They have recently started taking steps towards package signing. I was previously for it but this breach was someone literally handing the keys over to someone else. Signed packages do not account for this scenario since the assumption is the person signing is the person pushing the package.
I'm actually not sure what the answer is here because it's not possible to audit the entire dependency tree. My approach has been to stick to a minimal set and then copy the parts I need from other libraries without adding a dependency on the library I'm copying. This works to some extent but is also not a scalable strategy because sometimes you need to pull in the entire library and its set of transitive dependencies.
Also keep in mind that huge companies and small startups alike all basically depend on the same graph of packages, and nobody noticed in time.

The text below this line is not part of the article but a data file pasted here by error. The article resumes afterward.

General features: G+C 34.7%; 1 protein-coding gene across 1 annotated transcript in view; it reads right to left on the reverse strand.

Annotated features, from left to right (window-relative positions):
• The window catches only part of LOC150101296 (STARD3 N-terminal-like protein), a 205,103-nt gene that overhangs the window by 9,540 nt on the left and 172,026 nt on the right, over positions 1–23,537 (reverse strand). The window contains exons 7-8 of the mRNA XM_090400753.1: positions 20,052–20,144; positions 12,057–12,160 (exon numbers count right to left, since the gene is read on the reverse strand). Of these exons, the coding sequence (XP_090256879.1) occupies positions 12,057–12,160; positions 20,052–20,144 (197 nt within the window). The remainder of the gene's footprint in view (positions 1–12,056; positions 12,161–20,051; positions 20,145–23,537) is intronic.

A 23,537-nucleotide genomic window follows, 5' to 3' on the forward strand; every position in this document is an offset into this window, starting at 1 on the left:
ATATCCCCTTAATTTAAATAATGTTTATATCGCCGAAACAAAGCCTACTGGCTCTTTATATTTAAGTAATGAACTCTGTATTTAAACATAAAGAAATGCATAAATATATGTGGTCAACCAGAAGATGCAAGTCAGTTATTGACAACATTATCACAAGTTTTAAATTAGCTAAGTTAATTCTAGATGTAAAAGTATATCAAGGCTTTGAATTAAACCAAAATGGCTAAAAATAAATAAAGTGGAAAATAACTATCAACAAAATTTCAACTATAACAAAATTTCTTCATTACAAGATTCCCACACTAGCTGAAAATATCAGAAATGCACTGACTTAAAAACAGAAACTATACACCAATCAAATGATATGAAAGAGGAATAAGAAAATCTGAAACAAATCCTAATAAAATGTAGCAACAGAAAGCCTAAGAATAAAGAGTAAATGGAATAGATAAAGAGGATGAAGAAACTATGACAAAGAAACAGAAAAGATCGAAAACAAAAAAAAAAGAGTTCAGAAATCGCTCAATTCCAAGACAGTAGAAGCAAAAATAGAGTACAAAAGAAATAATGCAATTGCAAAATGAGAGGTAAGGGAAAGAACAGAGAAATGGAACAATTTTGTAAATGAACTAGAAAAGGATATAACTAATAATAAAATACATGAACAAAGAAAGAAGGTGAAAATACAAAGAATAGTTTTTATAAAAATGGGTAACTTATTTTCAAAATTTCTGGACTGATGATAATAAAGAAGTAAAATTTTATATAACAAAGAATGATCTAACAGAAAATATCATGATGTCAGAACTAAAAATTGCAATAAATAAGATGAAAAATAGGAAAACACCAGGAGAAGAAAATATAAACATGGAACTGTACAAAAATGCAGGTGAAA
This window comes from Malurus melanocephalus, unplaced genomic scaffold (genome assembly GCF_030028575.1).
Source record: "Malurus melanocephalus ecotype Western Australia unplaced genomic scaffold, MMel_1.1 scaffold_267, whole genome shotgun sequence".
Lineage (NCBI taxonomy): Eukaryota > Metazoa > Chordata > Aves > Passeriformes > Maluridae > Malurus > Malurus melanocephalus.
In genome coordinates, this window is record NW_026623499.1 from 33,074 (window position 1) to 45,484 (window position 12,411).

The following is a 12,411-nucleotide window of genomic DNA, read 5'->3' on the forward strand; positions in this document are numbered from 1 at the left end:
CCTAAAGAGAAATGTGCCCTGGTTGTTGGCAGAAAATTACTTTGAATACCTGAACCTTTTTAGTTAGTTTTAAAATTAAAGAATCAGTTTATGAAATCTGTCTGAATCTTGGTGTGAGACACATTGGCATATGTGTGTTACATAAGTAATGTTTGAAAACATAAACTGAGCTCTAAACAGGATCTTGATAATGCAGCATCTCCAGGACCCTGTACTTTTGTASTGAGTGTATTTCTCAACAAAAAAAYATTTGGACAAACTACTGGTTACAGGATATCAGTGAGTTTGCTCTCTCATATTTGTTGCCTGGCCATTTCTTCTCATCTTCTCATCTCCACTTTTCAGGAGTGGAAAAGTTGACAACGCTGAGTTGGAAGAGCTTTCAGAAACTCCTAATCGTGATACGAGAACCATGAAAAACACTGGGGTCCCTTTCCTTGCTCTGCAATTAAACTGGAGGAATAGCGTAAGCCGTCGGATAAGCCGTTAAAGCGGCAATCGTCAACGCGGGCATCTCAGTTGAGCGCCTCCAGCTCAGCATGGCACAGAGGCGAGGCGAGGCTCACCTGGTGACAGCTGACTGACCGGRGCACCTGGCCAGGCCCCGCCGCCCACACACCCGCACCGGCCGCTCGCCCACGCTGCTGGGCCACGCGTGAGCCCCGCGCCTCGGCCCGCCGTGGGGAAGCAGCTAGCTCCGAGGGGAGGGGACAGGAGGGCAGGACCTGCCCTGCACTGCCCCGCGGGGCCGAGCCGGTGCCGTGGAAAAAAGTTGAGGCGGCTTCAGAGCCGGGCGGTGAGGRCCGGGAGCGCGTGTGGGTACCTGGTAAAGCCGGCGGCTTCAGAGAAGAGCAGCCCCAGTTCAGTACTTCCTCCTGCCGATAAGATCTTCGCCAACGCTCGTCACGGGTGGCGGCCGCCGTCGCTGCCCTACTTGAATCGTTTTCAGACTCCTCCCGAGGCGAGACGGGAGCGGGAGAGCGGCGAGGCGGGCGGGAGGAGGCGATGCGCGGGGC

I still can't believe that the maintainer of the package is also the maintainer of other hundreds of packages, that's absurd. Nobody should be in charge of so many dependencies by themselves
I mean programmers at large companies are still regular programmers. Most enterprises will use artifactory and vet their dependencies so I think the only people losing in this are the smaller shops that can't afford the people and infrastructure for mitigating security issues.
The issue was also about stealing cryptocurrency wallets so it makes sense it went unnoticed.
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